The Brooklyn Waterfront Research Center joined hundreds of other organizations and thousands of other supporters, fans and enthusiasts of NYC’s waterways on Governors Island this past Saturday for City of Water Day. We spent the day gathering fascinating stories and valuable input from dozens of people about their thoughts, hopes, opinions, and best anecdotes about Brooklyn’s waterfront. Thanks to everyone who stopped by our table to share your thoughts on the Brooklyn waterfront. The winner of our contest for the best suggestion on the waterfront will be announced later this week.
Have a suggestion, an opinion, a thought or an anecdote to share, or a favorite waterfront spot to reveal? Let us know in the comments!
We at the Brooklyn Waterfront Research Center are excited to participate in City of Water Day on Saturday, July 16 on Governors Island. Take the free ferry from Brooklyn Bridge Park or lower Manhattan to Governors Island and stop by our table and share your thoughts on your favorite places on the Brooklyn waterfront!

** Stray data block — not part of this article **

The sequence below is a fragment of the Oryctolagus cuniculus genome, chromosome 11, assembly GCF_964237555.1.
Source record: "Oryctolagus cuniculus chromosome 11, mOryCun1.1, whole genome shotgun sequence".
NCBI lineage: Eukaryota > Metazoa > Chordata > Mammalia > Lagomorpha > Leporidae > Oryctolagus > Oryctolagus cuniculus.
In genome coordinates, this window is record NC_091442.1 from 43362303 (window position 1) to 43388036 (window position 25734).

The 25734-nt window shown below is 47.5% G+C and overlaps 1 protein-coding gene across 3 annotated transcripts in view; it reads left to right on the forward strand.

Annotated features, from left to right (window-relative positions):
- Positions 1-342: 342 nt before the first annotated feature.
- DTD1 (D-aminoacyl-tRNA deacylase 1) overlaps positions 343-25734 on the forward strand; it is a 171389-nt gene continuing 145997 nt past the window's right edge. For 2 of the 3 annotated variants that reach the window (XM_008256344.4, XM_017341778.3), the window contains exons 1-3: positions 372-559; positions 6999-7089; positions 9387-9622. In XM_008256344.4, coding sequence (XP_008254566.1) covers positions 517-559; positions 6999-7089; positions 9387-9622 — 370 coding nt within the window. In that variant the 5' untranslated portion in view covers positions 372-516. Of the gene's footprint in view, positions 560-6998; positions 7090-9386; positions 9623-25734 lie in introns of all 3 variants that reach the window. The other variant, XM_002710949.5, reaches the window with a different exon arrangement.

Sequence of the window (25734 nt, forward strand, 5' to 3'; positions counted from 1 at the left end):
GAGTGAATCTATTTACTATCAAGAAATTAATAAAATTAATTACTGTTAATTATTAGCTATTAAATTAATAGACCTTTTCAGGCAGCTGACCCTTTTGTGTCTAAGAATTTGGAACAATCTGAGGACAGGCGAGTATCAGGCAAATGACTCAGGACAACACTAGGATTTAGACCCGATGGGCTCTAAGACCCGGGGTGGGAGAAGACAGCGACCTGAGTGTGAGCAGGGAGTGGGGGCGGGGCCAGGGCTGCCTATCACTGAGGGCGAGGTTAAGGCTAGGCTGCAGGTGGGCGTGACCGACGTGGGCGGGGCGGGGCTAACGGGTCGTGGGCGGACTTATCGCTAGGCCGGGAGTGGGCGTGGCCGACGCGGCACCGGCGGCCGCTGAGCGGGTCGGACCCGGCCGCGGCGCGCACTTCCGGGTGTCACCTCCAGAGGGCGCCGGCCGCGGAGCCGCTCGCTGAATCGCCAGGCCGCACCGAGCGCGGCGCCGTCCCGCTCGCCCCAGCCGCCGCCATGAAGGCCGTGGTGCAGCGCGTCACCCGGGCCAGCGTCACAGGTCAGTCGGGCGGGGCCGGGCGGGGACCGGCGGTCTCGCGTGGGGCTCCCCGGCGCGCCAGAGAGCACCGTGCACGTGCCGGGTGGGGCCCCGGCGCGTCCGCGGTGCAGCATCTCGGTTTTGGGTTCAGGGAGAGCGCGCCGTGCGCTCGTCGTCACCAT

The BWRC is delighted to announce the appointment of two research fellows and a project coordinator!
Sapna Advani is our research fellow for preservation and urban design. Sapna is currently Director of Planning at Chelsea West Architects and has over fifteen years’ experience designing and planning complex urban projects in New York City and internationally. She holds a Master of Architecture and Urban Design from Pratt Institute, and a Bachelor of Architecture from Sushant School of Art and Architecture. As research fellow, she will present an original paper on waterfront planning and preservation at the BWRC’s inaugural conference in October. Her paper will describe opportunities to create reinforced connections between diverse communities and industries along the waterfront’s frontage through programmatic, ecological, recreational and cultural insertions, creating a prototype for a truly holistic world‐class waterfront destination.